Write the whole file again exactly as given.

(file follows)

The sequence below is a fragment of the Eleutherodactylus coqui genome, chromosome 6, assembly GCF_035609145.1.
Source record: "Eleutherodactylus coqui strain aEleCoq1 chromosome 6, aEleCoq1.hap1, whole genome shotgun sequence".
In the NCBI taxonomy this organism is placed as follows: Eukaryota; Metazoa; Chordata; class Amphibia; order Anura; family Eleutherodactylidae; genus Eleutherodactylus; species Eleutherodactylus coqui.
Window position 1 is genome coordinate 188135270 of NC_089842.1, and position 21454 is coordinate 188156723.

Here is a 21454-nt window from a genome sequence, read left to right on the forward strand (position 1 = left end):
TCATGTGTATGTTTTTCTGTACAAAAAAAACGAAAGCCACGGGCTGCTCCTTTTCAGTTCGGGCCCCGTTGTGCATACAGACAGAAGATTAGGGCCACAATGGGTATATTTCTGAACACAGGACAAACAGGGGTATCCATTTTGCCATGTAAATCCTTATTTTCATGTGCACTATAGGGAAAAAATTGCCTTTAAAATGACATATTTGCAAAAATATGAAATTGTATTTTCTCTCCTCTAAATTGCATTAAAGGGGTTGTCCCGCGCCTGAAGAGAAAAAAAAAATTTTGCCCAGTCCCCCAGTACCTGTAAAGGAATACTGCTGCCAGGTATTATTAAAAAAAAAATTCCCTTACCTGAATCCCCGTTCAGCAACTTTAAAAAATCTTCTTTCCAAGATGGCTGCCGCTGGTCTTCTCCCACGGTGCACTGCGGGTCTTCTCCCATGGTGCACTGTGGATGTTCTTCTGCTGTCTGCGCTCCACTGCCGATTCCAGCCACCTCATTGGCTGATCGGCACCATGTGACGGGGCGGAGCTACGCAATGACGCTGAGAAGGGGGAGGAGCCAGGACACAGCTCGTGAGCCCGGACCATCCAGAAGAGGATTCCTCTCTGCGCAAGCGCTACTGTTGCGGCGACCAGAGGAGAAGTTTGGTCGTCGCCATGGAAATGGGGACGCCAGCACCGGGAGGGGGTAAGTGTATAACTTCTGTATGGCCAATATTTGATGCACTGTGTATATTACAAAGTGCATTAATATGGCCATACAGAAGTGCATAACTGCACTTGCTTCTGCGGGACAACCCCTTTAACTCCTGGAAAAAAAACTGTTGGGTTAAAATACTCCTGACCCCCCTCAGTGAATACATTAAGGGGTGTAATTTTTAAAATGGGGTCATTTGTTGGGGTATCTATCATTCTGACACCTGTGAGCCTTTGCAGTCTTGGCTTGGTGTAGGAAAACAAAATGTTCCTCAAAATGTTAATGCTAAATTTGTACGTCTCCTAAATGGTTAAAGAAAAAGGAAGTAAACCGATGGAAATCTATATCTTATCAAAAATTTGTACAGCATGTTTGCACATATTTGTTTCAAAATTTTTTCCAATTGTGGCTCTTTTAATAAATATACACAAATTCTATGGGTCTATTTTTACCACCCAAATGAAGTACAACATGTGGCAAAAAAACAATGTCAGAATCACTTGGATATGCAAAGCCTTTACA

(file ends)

The sequence below is a fragment of the Eleutherodactylus coqui genome, chromosome 6, assembly GCF_035609145.1.
Source record: "Eleutherodactylus coqui strain aEleCoq1 chromosome 6, aEleCoq1.hap1, whole genome shotgun sequence".
In the NCBI taxonomy this organism is placed as follows: Eukaryota; Metazoa; Chordata; class Amphibia; order Anura; family Eleutherodactylidae; genus Eleutherodactylus; species Eleutherodactylus coqui.
Window position 1 is genome coordinate 188135270 of NC_089842.1, and position 21454 is coordinate 188156723.

Here is a 21454-nt window from a genome sequence, read left to right on the forward strand (position 1 = left end):
TCATGTGTATGTTTTTCTGTACAAAAAAAACGAAAGCCACGGGCTGCTCCTTTTCAGTTCGGGCCCCGTTGTGCATACAGACAGAAGATTAGGGCCACAATGGGTATATTTCTGAACACAGGACAAACAGGGGTATCCATTTTGCCATGTAAATCCTTATTTTCATGTGCACTATAGGGAAAAAATTGCCTTTAAAATGACATATTTGCAAAAATATGAAATTGTATTTTCTCTCCTCTAAATTGCATTAAAGGGGTTGTCCCGCGCCTGAAGAGAAAAAAAAAATTTTGCCCAGTCCCCCAGTACCTGTAAAGGAATACTGCTGCCAGGTATTATTAAAAAAAAAATTCCCTTACCTGAATCCCCGTTCAGCAACTTTAAAAAATCTTCTTTCCAAGATGGCTGCCGCTGGTCTTCTCCCACGGTGCACTGCGGGTCTTCTCCCATGGTGCACTGTGGATGTTCTTCTGCTGTCTGCGCTCCACTGCCGATTCCAGCCACCTCATTGGCTGATCGGCACCATGTGACGGGGCGGAGCTACGCAATGACGCTGAGAAGGGGGAGGAGCCAGGACACAGCTCGTGAGCCCGGACCATCCAGAAGAGGATTCCTCTCTGCGCAAGCGCTACTGTTGCGGCGACCAGAGGAGAAGTTTGGTCGTCGCCATGGAAATGGGGACGCCAGCACCGGGAGGGGGTAAGTGTATAACTTCTGTATGGCCAATATTTGATGCACTGTGTATATTACAAAGTGCATTAATATGGCCATACAGAAGTGCATAACTGCACTTGCTTCTGCGGGACAACCCCTTTAACTCCTGGAAAAAAAACTGTTGGGTTAAAATACTCCTGACCCCCCTCAGTGAATACATTAAGGGGTGTAATTTTTAAAATGGGGTCATTTGTTGGGGTATCTATCATTCTGACACCTGTGAGCCTTTGCAGTCTTGGCTTGGTGTAGGAAAACAAAATGTTCCTCAAAATGTTAATGCTAAATTTGTACGTCTCCTAAATGGTTAAAGAAAAAGGAAGTAAACCGATGGAAATCTATATCTTATCAAAAATTTGTACAGCATGTTTGCACATATTTGTTTCAAAATTTTTTCCAATTGTGGCTCTTTTAATAAATATACACAAATTCTATGGGTCTATTTTTACCACCCAAATGAAGTACAACATGTGGCAAAAAAACAATGTCAGAATCACTTGGATATGCAAAGCCTTTACA